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Are there better ways to treat hearing loss? Hearing plays a vital role in the way we communicate, and even a small amount of hearing loss can have detrimental social and emotional impacts. For example, many adults develop problems processing rapid changes in sound frequency, a declining ability to distinguish the difference between words such as “look” and “book.” This struggle becomes more difficult in listening conditions such as a noisy room. While hearing aids amplify sounds to make them louder, they don’t improve speech recognition because the brain itself has changed, altering the way words are interpreted.
UCR neuroscientist Khaleel Razak investigates how the auditory cortex of the brain processes information about sound locations, and how those mechanisms are altered by disease and aging. Razak is working to identify the neuron types lost or changed during aging, and to find combinations of behavioral or pharmacological therapies that could prevent brain changes affecting hearing loss. Discoveries from his lab may also help individuals with hearing aids and cochlear implants; musicians, mechanics and machinists; and individuals with Fragile X Syndrome, the most common cause of autism.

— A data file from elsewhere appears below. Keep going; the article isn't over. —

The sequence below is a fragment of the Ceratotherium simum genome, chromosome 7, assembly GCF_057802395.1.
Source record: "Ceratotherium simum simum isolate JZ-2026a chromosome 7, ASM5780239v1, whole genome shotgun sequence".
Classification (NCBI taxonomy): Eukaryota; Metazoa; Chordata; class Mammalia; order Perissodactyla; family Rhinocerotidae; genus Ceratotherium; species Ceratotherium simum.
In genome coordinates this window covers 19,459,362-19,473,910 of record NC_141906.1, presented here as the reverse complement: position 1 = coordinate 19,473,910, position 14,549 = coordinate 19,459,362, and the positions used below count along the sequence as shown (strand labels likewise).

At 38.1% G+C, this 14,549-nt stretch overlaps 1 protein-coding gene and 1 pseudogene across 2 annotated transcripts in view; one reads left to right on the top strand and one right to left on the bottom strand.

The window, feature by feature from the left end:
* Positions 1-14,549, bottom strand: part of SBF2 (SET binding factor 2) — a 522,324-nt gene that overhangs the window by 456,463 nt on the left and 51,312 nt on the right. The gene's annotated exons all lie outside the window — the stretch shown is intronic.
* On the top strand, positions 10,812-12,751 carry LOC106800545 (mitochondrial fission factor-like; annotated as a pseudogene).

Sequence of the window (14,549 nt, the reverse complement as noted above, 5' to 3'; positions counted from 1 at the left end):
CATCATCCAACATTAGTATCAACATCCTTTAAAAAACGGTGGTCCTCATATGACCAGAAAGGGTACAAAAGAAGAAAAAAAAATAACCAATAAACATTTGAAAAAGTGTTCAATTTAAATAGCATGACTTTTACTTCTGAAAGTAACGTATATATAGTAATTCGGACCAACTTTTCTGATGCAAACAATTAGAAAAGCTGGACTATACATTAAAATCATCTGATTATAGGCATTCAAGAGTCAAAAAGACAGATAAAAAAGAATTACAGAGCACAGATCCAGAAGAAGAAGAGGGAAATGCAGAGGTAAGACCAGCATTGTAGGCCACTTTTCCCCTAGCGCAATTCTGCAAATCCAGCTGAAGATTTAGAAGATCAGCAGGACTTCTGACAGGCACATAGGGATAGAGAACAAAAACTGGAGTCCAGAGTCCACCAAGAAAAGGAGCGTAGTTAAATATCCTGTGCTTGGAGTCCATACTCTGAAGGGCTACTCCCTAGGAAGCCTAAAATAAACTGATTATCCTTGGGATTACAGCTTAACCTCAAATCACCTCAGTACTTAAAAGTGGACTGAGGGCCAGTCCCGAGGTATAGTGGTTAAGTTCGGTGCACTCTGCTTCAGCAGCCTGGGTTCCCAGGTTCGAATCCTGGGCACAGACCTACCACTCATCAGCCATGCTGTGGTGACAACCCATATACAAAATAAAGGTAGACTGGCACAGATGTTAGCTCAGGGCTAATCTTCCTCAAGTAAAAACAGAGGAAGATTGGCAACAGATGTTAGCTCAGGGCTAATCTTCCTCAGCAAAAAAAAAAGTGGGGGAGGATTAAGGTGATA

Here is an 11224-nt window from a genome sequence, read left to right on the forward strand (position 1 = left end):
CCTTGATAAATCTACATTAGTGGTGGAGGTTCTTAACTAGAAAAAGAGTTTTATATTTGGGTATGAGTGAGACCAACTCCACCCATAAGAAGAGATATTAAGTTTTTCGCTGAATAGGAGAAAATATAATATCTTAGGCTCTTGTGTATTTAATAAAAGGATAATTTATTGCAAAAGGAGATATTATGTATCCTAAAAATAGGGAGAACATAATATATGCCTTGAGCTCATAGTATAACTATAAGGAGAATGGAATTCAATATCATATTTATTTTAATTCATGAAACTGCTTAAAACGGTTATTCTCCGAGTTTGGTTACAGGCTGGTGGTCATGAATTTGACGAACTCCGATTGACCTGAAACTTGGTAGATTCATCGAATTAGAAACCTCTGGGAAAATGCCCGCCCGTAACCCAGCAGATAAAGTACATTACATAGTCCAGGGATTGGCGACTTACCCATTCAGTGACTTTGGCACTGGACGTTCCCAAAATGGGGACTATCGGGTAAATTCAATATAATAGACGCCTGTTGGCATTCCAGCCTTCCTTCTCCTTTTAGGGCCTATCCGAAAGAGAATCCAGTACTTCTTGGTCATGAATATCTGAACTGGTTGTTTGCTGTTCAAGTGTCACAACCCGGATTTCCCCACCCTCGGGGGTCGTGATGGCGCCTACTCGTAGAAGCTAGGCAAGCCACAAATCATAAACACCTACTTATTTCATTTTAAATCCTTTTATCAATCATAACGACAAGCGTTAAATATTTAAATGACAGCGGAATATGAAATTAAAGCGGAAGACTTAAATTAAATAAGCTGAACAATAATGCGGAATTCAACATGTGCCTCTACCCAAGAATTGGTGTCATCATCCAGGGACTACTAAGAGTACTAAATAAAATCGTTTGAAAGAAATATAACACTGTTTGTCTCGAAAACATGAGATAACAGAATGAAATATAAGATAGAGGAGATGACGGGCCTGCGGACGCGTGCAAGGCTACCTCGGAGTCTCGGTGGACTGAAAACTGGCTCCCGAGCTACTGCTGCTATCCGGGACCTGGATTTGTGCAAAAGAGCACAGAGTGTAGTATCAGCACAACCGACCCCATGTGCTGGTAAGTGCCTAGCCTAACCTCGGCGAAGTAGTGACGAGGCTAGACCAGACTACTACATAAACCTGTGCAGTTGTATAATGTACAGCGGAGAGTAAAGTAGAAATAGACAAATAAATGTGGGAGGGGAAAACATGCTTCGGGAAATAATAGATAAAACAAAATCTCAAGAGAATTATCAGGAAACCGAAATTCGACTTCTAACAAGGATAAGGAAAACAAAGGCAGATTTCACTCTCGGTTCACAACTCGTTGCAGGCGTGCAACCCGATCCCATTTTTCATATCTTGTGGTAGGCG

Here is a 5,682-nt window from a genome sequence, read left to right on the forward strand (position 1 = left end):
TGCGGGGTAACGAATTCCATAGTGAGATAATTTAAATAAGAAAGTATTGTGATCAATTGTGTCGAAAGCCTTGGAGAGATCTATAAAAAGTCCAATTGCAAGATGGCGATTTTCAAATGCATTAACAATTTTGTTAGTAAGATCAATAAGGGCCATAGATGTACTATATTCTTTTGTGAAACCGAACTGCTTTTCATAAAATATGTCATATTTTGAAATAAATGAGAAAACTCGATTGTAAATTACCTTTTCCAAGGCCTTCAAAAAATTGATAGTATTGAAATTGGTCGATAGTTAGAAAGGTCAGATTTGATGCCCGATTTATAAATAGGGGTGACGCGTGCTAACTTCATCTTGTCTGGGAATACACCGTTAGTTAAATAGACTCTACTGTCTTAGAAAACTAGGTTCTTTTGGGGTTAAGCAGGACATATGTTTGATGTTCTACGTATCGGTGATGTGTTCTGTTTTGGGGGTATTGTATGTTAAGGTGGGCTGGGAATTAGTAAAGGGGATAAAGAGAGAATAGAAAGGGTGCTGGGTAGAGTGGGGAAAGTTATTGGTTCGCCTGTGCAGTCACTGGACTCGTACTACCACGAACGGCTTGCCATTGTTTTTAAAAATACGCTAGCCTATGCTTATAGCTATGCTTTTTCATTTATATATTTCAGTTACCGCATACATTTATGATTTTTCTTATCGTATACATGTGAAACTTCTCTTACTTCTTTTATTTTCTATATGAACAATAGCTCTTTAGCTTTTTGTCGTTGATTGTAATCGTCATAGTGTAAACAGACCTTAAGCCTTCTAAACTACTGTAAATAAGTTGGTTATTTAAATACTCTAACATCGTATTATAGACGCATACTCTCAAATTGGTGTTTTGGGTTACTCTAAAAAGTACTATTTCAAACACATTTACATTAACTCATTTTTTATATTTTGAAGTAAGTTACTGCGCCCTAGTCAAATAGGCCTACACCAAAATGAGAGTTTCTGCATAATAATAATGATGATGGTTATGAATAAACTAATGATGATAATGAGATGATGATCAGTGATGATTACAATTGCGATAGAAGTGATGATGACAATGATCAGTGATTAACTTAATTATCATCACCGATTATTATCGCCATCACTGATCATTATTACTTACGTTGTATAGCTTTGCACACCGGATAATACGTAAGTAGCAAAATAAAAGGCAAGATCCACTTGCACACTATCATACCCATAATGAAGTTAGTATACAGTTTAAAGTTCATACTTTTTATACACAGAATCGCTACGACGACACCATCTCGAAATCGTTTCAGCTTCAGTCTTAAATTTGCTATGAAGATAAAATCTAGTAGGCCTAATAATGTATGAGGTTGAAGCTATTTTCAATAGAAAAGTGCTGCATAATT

Khaleel A. Razak
Associate Professor, Psychology College of Humanities, Arts, and Social Sciences
H E A L T H
Published on Nov 13, 2015
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